Brain-eating amoebas kill woman who rinsed sinuses with tap water
When a 69-year-old Seattle woman underwent brain surgery earlier this year at Swedish Medical Center, her doctors were stumped.
Last January, the woman was admitted to the hospital’s emergency department after suffering a seizure. Doctors took a CT scan of her brain to determine the cause, finding what they initially thought was a tumor. But an examination of tissue taken from her brain during surgery a day later showed she was up against a much deadlier attack, one that had been underway for about a year and was literally eating her alive.
“When I operated on this lady, a section of her brain about the size of a golf ball was bloody mush,” Dr. Charles Cobbs, neurosurgeon at Swedish, said in a phone interview. “There were these amoeba all over the place just eating brain cells. We didn’t have any clue what was going on, but when we got the actual tissue we could see it was the amoeba.”
The woman died a month later from the rare organisms that entered her brain after being in- jected into her nasal cavity by way of a neti pot, a teapot-shaped product used to rinse out the sinuses and nasal cavity, according to a case study recently published in the International Journal of Infectious Diseases.
The study was authored by Swedish doctors and researchers who worked on her case, including Cobbs. The publication doesn’t identify the victim.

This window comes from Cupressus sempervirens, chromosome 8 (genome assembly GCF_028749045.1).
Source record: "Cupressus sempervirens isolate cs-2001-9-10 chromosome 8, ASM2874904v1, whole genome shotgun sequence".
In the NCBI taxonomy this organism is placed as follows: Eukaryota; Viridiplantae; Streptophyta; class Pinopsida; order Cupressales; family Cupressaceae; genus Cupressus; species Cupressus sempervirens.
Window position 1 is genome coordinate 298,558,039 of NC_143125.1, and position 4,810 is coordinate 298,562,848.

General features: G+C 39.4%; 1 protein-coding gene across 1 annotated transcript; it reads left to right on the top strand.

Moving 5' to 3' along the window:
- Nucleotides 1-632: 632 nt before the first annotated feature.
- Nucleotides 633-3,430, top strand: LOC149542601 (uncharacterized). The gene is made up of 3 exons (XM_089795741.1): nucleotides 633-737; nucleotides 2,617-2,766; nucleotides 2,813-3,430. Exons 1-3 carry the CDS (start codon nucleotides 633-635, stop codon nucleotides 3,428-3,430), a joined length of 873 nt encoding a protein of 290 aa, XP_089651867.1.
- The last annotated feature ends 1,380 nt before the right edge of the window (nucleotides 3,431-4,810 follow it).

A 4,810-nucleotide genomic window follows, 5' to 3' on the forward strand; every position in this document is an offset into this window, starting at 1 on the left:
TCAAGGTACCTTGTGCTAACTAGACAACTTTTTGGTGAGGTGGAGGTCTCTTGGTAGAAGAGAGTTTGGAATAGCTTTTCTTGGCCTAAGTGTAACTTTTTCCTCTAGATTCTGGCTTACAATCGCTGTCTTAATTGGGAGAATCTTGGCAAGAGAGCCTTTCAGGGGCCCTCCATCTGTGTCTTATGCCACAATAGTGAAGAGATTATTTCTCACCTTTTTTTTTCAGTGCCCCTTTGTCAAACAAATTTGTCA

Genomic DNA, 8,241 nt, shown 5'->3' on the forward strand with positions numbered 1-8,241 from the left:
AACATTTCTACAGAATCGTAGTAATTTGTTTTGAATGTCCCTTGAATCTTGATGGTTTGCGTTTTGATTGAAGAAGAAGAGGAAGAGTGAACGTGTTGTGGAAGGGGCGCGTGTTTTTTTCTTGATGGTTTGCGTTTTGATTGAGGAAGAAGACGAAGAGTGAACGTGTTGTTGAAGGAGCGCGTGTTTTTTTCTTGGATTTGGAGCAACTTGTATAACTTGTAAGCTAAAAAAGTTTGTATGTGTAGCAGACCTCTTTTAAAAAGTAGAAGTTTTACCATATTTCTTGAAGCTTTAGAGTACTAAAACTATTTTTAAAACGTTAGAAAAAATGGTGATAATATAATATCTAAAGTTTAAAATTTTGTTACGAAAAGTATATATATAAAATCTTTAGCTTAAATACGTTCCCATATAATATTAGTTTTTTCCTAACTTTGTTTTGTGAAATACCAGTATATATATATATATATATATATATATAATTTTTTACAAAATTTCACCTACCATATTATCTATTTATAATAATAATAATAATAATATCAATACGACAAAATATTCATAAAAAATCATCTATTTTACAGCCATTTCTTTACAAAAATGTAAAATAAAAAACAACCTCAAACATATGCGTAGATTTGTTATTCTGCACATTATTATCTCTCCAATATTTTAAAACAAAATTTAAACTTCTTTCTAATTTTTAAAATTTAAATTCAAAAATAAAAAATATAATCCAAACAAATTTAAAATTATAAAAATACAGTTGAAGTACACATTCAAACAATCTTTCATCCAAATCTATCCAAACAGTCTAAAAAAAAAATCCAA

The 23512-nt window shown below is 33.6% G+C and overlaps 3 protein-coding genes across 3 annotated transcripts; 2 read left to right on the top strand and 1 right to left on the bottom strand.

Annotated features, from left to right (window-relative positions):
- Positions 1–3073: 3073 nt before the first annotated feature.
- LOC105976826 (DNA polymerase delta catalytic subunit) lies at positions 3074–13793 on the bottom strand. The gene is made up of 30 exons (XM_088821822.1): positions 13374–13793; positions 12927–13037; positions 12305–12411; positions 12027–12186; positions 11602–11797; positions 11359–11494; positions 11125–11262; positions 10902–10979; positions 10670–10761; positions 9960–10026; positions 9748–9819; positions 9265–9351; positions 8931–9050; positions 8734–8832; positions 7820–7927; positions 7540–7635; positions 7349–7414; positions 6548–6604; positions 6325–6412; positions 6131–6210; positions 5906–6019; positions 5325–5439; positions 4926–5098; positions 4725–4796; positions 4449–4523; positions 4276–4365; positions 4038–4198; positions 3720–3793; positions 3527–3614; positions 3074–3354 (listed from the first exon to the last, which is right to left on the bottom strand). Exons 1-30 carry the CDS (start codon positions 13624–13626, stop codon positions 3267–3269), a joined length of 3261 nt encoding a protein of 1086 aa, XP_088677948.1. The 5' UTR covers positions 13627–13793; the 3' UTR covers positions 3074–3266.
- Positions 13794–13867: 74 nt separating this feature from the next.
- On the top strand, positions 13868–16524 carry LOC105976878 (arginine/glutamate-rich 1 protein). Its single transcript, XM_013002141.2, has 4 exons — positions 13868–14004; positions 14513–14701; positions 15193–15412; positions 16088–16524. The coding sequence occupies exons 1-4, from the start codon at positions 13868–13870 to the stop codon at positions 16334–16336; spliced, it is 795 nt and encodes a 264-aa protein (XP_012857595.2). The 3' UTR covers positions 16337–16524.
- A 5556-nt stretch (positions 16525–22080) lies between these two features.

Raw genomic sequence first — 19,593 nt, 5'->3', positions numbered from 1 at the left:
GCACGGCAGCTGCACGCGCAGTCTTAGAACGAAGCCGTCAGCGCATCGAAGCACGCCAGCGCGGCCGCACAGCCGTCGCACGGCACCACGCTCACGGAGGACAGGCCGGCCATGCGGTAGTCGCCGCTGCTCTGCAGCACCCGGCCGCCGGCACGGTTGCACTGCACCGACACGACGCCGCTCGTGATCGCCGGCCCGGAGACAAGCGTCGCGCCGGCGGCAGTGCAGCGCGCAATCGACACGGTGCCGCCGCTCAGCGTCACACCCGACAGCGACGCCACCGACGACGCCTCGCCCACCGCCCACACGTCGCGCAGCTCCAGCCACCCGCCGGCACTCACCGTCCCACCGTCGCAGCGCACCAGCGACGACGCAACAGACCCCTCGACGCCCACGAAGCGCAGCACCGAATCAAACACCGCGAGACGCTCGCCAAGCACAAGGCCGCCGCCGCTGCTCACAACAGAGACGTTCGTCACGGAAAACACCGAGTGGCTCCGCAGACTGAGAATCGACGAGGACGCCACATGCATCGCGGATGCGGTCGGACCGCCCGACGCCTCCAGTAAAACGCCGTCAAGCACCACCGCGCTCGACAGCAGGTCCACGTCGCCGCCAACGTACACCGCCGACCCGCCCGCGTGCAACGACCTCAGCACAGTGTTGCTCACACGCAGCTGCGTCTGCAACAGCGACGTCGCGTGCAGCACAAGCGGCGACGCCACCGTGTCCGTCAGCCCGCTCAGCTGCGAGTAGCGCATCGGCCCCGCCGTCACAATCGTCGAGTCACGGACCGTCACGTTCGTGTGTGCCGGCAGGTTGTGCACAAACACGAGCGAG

The woman’s infection is the second ever reported in Seattle – the first came in 2013 – but the first fatality to be caused by it. In 1990, researchers first became aware that this type of amoeba can cause disease in people, according to a study published in Clinical Infectious Diseases in November. That report found there have been 109 cases of the amoeba reported in the U.S. between 1974 and 2016. Ninety percent of those cases were fatal.
Amoebas are singlecelled organisms, some of which can cause disease. Since they thrive in warm soil and water, some local doctors are growing concerned that the woman’s deadly infection could be among other southernhemisphere diseases that may become spread northward toward the Pacific Northwest amid warming temperatures. The organisms are commonly found in South America and Central America, but may now have a better chance of survival in other, usually cooler places, such as Washington.
“I think we are going to see a lot more infections that we see south (move) north, as we have a warming of our environment,” said Cynthia Maree, a Swedish infectious-disease doctor who co-authored the case study about the woman’s condition. “Considering the mortality associated with this infection, my hope was that I was wrong. But my fear was that I was right.”
In the case of the Seattle woman, she likely became infected with the amoebas from her tap water, according to the researchers. Rather than filling her neti pot with saline or sterile water, she used tap water filtered through a storebought water filter. She then shot the contaminated water far up her nasal cavity toward olfactory nerves in the upper part of her nasal cavity, causing the brain-eating infection called granulomatous amoebic encephalitis (GAE).
Researchers are also “limited in our understanding” of the factors that increase the likelihood of contracting the disease, which may include a compromised immune system, genetics, and environmental factors, said Keenan Piper, a member of the Swedish team that produced the study.